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Electorate rarely speaks as clearly as it did on background checks

To the editor,
An open letter to Senator Ayotte:
In view of your recent vote regarding background checks for some persons seeking to purchase firearms, I am moved to seek your views on this important question: what is your understanding of the proper role of an elected official in a representative democracy?
Our Constitution provides the people with a voice and allows no sovereign agent to dictate to us his or her personal views. I realize that sometimes this can place a burden on our representative to act against her party's or her own preferences, but that comes with the office.
The electorate often does not come to a well-defined view on many issues. But sometimes, they do. Sometimes, they speak with a substantial majority that transcends party, region and demographics. It is at such times that I see three options for our elected representative: 1. vote the will of the majority regardless of personal preference; 2. persuade the electorate that your opposing viewpoint is correct, or 3. resign.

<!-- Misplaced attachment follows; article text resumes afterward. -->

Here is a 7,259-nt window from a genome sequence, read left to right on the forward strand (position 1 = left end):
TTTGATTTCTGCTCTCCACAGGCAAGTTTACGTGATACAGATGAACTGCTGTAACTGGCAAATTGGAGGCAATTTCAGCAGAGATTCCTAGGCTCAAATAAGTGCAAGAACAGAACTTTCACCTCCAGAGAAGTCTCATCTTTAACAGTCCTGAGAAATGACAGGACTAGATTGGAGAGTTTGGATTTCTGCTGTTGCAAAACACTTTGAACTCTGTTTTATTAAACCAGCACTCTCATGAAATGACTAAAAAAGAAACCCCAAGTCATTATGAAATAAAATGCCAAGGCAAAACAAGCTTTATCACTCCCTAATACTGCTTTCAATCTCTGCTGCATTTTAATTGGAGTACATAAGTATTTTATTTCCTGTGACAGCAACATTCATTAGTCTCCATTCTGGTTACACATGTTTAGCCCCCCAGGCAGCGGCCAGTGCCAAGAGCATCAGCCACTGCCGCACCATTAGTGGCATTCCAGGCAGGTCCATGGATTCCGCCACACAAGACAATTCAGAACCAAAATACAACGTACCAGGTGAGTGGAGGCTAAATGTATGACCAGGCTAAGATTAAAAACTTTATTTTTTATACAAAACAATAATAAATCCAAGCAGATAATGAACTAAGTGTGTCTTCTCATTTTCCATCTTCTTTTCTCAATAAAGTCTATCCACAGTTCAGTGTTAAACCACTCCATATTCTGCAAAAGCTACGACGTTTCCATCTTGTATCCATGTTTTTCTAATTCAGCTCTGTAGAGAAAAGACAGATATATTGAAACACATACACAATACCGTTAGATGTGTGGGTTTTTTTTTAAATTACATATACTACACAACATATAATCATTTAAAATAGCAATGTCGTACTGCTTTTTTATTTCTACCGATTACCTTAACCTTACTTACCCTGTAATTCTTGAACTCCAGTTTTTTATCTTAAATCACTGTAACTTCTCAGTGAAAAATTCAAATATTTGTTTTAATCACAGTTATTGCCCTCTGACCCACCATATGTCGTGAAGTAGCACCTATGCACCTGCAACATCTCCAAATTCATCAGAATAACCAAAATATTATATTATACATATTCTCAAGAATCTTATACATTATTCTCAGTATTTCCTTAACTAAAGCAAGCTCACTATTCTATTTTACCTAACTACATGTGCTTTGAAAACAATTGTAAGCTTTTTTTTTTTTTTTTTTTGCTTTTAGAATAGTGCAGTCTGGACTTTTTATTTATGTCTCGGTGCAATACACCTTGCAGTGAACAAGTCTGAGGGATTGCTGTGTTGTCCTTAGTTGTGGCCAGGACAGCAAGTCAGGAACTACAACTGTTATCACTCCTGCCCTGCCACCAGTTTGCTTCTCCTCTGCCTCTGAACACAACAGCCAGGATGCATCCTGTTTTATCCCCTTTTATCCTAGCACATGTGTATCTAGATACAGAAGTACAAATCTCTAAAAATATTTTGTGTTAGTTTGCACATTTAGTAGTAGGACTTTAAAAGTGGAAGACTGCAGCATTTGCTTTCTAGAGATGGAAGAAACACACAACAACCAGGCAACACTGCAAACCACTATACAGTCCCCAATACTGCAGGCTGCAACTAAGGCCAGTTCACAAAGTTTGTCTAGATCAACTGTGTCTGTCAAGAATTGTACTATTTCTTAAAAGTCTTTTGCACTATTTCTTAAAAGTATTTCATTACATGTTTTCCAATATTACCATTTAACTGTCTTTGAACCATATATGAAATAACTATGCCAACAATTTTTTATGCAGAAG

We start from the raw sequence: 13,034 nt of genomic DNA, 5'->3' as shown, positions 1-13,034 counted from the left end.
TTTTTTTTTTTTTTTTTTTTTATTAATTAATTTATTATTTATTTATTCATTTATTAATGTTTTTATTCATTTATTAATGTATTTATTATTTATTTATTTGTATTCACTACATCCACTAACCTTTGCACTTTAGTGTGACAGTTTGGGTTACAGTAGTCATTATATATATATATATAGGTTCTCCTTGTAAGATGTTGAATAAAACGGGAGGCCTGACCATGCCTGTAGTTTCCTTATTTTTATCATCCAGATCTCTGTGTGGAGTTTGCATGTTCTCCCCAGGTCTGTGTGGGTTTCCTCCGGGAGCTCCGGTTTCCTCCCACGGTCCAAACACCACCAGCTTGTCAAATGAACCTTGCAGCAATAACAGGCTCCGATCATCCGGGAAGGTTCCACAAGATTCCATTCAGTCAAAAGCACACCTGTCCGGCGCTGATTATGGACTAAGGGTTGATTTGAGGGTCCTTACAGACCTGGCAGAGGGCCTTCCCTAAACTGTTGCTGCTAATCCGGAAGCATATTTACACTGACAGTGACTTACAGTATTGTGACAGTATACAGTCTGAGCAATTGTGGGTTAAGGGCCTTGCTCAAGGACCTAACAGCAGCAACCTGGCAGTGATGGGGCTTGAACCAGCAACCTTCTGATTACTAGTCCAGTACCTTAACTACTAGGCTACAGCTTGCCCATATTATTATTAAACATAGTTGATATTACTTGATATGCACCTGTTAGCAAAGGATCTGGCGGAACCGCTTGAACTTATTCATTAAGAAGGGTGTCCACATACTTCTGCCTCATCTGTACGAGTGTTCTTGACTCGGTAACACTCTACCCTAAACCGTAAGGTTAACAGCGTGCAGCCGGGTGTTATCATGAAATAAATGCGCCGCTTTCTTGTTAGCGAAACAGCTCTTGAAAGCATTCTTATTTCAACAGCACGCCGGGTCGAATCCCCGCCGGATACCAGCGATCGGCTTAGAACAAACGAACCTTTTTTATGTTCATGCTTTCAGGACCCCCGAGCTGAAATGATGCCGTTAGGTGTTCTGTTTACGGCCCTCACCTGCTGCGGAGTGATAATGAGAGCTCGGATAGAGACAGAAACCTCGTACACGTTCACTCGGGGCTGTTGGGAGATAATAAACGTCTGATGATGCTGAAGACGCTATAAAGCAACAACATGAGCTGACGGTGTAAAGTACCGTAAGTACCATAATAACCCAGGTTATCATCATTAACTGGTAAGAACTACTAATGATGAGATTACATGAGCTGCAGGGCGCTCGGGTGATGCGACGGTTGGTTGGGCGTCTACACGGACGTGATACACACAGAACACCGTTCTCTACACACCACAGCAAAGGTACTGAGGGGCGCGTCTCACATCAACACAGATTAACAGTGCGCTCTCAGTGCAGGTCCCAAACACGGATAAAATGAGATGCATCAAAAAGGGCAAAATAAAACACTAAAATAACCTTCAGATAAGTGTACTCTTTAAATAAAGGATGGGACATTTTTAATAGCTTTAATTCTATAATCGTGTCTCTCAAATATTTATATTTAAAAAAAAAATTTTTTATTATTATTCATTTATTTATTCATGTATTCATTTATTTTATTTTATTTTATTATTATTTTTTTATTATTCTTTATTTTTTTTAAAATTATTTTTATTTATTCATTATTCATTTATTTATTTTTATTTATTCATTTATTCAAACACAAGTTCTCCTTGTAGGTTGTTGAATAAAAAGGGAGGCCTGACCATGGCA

Perhaps you have another view of your role as a senator representing the people of New Hampshire. If that is so, please take the time to respond so that I can understand the rationale behind your recent vote.
Regardless of one's view on the issues of background checks, it seems to me that all New Hampshire voters have an interest in knowing that their elected officials hear them when they speak in substantial majority. To accept otherwise opens the door to dictatorial governance.
Louis R. Lieto
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